The death of William Safire prompted a friend -- Cheryl Solimini -- to write on Facebook about her graduation speaker at Syracuse University, William Safire. Mr. Safire was a Pulitzer Prize-winning columnist, a speechwriter for President Nixon (oops) and an expert on language. His best advice -- avoid cliches like the plague. Peggy Noonan had a nice tribute to him and his type the other day.
I remember that speech by Safire well. It might have been the best speech I ever heard from, oh, a quarter of a mile away.
Safire was the speaker in 1978, the year after I graduated from college. He had enrolled at the school in 1951, dropped out after two years, and came back for his degree 25 years later. After that introduction, he started out this way:
"My subject today is 'The Decline of the Written Word.' If the speech I have written is disjointed and confusing, you will get my point the hard way."
Safire went on to say that he had four points to make on the subject. He cleverly said he had forgotten the fourth point, but could simply go back to his text and make it three points -- the advantages of editing the printed work are many. Then he artfully came back to a so-called fourth point.
I saved a copy of the speech from the Syracuse Post-Standard for quite a while. The problem was that I didn't get to hear it in person. There were no extra tickets for graduation back then, so I watched the ceremony and speech live on television from the luxury of Tim Wendel's living room just up the hill. Safire got a well-deserved standing ovation for his work, which he said touched him deeply.
Someone apparently convinced Safire to include that speech in his own collection of great speeches, "Lend Me Your Ears." Good move. You can read parts of it on line by clicking here. It's even more timely now in the light of e-mail and texting and Twitter.
While I also felt like applauding Safire's eloquence, I also felt more than a little jealousy that day. Where, I thought, was that level of inspiration the year before?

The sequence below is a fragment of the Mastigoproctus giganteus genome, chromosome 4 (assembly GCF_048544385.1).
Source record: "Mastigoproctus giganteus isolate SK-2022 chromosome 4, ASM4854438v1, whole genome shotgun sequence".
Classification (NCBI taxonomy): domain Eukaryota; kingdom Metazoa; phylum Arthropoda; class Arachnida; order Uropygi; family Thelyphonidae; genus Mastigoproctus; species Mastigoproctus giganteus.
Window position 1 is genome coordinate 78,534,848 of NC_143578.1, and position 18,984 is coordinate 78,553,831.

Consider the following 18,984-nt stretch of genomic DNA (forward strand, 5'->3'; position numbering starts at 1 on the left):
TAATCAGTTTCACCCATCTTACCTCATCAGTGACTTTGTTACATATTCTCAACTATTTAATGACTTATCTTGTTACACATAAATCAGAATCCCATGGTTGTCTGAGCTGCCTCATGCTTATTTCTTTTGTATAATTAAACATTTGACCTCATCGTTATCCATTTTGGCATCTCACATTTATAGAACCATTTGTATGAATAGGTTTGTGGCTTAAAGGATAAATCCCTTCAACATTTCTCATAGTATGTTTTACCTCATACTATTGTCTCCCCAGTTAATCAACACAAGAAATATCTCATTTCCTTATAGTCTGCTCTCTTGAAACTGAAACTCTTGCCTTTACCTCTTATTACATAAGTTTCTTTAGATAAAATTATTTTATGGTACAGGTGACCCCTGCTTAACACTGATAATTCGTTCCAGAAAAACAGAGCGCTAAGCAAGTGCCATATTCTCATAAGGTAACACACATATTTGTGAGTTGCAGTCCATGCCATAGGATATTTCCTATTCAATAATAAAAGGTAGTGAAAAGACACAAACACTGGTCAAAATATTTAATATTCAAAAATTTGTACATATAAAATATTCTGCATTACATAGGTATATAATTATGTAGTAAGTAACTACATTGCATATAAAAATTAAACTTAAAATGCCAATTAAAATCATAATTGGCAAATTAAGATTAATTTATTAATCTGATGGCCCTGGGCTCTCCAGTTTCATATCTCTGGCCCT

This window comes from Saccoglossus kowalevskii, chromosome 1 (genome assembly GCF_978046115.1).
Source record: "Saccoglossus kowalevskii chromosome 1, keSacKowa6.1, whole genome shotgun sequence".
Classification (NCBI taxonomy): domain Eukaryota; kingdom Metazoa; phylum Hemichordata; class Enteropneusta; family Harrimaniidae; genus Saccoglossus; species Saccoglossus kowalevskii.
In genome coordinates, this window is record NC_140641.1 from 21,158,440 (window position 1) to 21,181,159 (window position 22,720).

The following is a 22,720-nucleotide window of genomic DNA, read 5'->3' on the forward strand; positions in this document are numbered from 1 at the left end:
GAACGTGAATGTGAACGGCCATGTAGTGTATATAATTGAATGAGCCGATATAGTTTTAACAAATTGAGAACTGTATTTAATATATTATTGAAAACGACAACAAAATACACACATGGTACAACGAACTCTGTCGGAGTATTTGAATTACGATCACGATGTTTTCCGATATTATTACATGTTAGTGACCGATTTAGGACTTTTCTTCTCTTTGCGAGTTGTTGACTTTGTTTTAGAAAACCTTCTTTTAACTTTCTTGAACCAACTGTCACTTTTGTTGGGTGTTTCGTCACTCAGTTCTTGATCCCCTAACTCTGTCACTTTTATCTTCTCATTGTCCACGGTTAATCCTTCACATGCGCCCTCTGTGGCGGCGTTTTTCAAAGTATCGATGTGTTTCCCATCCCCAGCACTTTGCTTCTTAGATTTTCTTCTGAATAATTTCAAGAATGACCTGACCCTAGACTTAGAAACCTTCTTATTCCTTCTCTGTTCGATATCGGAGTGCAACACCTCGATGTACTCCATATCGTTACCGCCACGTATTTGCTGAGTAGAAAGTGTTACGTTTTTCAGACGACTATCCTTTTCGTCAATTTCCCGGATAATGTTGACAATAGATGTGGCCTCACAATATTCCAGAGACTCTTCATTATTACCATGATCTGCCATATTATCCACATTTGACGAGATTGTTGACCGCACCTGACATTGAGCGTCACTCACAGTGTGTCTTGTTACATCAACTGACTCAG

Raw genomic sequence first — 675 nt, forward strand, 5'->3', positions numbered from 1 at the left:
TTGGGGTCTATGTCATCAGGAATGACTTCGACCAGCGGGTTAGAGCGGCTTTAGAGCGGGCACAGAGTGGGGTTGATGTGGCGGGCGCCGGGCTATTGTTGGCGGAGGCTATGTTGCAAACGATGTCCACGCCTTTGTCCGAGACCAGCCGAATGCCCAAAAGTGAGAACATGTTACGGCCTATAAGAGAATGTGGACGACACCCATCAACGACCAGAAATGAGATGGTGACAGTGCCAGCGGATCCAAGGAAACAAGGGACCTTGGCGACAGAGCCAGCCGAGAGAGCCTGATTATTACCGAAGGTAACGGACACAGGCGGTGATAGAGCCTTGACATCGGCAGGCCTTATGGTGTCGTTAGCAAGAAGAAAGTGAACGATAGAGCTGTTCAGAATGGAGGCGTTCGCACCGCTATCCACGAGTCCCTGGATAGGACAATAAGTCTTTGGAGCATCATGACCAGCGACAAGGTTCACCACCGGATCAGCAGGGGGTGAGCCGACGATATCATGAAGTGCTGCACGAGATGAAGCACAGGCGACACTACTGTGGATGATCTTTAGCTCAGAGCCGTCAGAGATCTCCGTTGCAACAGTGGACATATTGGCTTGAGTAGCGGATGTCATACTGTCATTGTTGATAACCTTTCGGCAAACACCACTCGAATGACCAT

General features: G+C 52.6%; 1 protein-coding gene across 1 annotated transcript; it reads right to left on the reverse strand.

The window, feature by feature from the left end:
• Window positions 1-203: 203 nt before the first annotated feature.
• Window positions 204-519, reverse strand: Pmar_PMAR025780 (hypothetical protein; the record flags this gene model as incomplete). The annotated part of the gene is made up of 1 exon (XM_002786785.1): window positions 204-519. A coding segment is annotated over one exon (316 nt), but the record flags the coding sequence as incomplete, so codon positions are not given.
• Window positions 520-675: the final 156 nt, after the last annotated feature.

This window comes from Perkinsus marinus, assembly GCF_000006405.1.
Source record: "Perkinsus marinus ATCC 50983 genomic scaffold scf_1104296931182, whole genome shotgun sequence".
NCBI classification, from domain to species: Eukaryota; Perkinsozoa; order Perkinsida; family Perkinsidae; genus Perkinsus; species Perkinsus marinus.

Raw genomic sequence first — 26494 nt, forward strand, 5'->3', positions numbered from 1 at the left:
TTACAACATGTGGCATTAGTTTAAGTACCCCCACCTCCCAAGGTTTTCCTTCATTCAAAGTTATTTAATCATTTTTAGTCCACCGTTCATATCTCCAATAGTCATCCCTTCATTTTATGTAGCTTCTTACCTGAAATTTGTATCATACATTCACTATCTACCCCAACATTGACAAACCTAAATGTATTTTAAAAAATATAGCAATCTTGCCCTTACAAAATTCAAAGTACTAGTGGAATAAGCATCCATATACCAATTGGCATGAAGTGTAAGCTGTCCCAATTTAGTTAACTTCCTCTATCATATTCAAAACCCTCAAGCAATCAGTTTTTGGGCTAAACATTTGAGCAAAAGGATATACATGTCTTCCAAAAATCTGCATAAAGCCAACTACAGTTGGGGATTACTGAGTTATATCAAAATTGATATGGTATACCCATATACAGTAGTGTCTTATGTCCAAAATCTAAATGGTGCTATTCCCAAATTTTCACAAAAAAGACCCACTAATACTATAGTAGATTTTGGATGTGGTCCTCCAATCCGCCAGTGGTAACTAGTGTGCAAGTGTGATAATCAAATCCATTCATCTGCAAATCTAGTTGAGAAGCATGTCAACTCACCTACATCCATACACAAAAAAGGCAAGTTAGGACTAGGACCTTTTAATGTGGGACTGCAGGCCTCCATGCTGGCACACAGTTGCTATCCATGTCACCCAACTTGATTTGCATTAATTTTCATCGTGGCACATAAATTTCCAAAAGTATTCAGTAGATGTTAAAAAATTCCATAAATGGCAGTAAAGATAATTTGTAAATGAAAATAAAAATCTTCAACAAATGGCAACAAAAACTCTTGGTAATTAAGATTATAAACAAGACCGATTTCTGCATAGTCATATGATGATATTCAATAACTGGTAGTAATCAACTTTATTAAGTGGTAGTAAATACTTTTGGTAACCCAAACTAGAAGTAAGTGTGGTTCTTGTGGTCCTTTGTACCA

When I graduated in 1977, our speaker was supposed to be Kurt Waldheim, the Secretary-General of the United Nations. But there was some important matter around that time that demanded Waldheim's attention, some border dispute in Africa between two countries I hadn't heard of. So the Syracuse chancellor made a couple of calls and convinced John Sawhill to catch a plane in. Sawhill was the nation's energy czar at the time, which meant as much to me now as it did then.
Sawhill started his speech with the usual thank-yous. Then he said something like, "I believe this class is entering a great turning point in our society. I know others have said that before, but here is why I believe it to be true now ..." And with that, a couple of thousand graduates promptly stopped paying attention. I looked over at my co-worker at the school newspaper, Debbie Hormell, and she was furiously playing dots during the speech. Hope she won.
For a year, I felt cheated that I didn't have a meaningful graduation speech. Then along came Safire's speech, and I claimed it unofficially. For that, and for a career filled with love of words and of his craft, we all thank him.